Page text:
Homeopathy 2018; 107(S 01): 55-78
DOI: 10.1055/s-0038-1633339
Poster Abstracts
The Faculty of Homeopathy

Homeopathy Reduces Service Users’ Self-Reported Emotional Distress in a Charity Supported Rural Community Clinic in Ghana

Juliet Smith
1  Independent Researcher, United Kingdom
,
Angelina Mosley
2  Homeopathy Research Institute, London, United Kingdom
,
Clare Relton
3  University of Sheffield, United Kingdom
,
Samuel Tsamenyi
4  Ghana Homeopathy Project, United Kingdom
,
Julius Berdie
5  Premier International School of Homeopathy and Alternative Medicine, Accra, Ghana
,
Gillian Chang
4  Ghana Homeopathy Project, United Kingdom
,
Angelika Metzger
4  Ghana Homeopathy Project, United Kingdom
,
Linda Shannon
4  Ghana Homeopathy Project, United Kingdom
,
Jacqueline Smith
4  Ghana Homeopathy Project, United Kingdom
› Author Affiliations
Further Information

Publication History

Publication Date:
05 February 2018 (online)

 

Background: Mental illness is often stigmatised in Ghana. The World Health Organization has estimated that as few as 2% of Ghanaians with mental health needs are able to access treatment. To approach this shortfall, the charity Ghana Homeopathy Project (GHP) supports the use of homeopathy in community clinics to improve Ghanaians’ psychological health and well-being.

Objectives: To perform an audit of GHP-partnered clinic service users and assess the impact of homeopathy in the Mafi Seva Community Clinic (MSCC) on service users’ self-reported levels of emotional distress.

Methods: The audit was performed in two GHP-partnered clinics; one in the rural setting of MSCC in the Volta region and one in the urban setting of Accra (participants N = 326). The service evaluation was performed solely in MSCC (N = 65). Socio-demographic and clinical data were collected using standardised forms; emotional distress was assessed using the validated Schwartz Outcome Scale (SOS-10).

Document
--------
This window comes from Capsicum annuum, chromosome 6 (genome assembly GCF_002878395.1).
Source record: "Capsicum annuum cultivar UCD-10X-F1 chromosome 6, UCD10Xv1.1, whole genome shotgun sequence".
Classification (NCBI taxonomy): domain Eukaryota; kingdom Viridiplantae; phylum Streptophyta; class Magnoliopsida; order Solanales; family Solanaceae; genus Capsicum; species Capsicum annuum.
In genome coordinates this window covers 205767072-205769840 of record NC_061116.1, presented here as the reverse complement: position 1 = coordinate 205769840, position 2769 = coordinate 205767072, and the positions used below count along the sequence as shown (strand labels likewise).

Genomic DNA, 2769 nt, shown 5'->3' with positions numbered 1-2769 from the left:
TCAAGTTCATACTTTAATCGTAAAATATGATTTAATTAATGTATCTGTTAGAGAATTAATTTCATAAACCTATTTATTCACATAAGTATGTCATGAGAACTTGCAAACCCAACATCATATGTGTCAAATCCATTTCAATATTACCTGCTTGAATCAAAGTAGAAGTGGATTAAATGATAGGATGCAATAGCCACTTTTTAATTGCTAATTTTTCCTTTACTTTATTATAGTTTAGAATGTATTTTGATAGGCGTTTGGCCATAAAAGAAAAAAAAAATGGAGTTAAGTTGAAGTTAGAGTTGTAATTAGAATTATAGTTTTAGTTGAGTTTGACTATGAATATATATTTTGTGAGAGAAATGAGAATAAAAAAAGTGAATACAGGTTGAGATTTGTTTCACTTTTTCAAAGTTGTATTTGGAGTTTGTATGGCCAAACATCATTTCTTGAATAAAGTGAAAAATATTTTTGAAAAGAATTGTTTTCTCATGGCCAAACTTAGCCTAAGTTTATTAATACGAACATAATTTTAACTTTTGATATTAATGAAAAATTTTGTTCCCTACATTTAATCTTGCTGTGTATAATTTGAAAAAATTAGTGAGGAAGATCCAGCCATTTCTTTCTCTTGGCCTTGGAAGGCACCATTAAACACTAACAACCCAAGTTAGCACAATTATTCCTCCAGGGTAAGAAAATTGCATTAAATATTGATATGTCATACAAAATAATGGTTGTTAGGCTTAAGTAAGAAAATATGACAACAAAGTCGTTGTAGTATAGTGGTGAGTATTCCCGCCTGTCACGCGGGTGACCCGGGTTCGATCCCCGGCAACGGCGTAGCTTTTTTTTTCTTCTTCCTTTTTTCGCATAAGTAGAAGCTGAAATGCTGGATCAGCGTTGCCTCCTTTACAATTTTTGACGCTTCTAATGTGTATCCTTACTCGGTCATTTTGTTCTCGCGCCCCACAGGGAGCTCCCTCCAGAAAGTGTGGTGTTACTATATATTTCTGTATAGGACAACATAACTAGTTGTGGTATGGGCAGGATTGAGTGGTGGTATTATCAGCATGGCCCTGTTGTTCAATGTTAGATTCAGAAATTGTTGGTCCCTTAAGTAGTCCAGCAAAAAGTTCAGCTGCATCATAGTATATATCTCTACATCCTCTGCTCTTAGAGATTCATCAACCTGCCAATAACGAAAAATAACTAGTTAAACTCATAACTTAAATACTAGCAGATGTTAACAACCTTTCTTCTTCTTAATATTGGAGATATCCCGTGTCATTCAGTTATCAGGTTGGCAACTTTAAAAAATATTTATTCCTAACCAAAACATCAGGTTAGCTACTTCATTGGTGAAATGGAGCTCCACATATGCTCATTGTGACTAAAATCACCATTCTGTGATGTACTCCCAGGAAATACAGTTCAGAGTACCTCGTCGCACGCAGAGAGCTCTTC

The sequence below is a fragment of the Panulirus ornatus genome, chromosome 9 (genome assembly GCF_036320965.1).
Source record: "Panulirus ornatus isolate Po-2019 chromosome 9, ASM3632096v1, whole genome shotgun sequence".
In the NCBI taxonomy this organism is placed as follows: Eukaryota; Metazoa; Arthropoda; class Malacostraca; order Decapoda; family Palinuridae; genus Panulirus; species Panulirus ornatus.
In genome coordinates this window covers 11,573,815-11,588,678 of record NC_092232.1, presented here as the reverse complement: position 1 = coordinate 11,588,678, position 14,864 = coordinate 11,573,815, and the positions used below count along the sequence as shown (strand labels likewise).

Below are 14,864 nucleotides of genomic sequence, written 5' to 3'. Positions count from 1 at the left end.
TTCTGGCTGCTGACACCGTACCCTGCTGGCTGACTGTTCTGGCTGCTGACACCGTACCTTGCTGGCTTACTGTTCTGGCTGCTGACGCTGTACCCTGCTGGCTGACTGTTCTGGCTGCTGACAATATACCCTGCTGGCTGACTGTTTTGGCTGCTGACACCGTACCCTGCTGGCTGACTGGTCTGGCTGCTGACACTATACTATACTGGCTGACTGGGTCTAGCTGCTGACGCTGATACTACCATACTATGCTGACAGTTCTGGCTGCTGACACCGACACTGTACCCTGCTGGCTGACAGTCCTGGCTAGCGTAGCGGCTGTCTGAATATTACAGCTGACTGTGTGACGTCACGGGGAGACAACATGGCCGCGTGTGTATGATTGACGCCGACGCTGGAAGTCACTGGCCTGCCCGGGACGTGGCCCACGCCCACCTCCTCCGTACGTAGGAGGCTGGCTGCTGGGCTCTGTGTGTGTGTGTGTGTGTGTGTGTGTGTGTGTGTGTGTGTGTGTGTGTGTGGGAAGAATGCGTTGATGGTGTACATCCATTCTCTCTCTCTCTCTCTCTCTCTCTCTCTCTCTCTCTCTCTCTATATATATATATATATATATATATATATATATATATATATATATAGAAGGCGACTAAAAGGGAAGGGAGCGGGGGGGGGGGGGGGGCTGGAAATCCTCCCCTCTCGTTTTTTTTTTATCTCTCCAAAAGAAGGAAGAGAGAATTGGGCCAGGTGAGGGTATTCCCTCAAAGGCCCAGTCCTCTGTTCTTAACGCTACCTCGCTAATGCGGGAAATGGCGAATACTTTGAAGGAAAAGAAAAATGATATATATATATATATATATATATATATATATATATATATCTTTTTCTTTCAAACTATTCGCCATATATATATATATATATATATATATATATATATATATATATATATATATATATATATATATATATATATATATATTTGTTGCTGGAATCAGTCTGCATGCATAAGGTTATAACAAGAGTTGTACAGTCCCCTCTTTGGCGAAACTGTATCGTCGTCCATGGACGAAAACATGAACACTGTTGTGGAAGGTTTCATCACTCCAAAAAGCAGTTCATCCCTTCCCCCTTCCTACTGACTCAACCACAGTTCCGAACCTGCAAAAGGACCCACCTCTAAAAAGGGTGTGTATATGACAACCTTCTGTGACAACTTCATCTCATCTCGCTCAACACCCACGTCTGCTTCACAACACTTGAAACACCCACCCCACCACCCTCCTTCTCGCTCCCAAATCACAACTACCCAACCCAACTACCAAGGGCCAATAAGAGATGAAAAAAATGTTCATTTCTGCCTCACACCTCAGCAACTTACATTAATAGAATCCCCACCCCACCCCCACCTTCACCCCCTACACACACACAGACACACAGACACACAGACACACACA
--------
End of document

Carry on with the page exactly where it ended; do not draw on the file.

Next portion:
Results: Over 90% of participants in both the audit and service evaluation presented with predominantly physical chronic (>1 year) complaints. Despite the low prevalence of mental/emotional presenting complaints, assessment of SOS-10 scores and changes in emotional distress across three consecutive homeopathic appointments showed a clear and statistically significant improvement (Friedman’s test, p < 0.001; median score change of 8). Prevalence of “severe” distress (SOS-10 score 1–22) was reduced from 66.2% at baseline to 13.8% after three appointments.

Conclusion: GHP-partnered community clinics provide a valuable service to Ghanaians, satisfying an unmet need for support and treatment of a range of health problems including psychological well-being. Such clinics could contribute to delivering community-based mental health services as outlined in the Mental Health Act (2012), through providing a service that is clearly of benefit to its users.

Keywords: Audit, service evaluation, psychological well-being, community clinic, charity, Ghana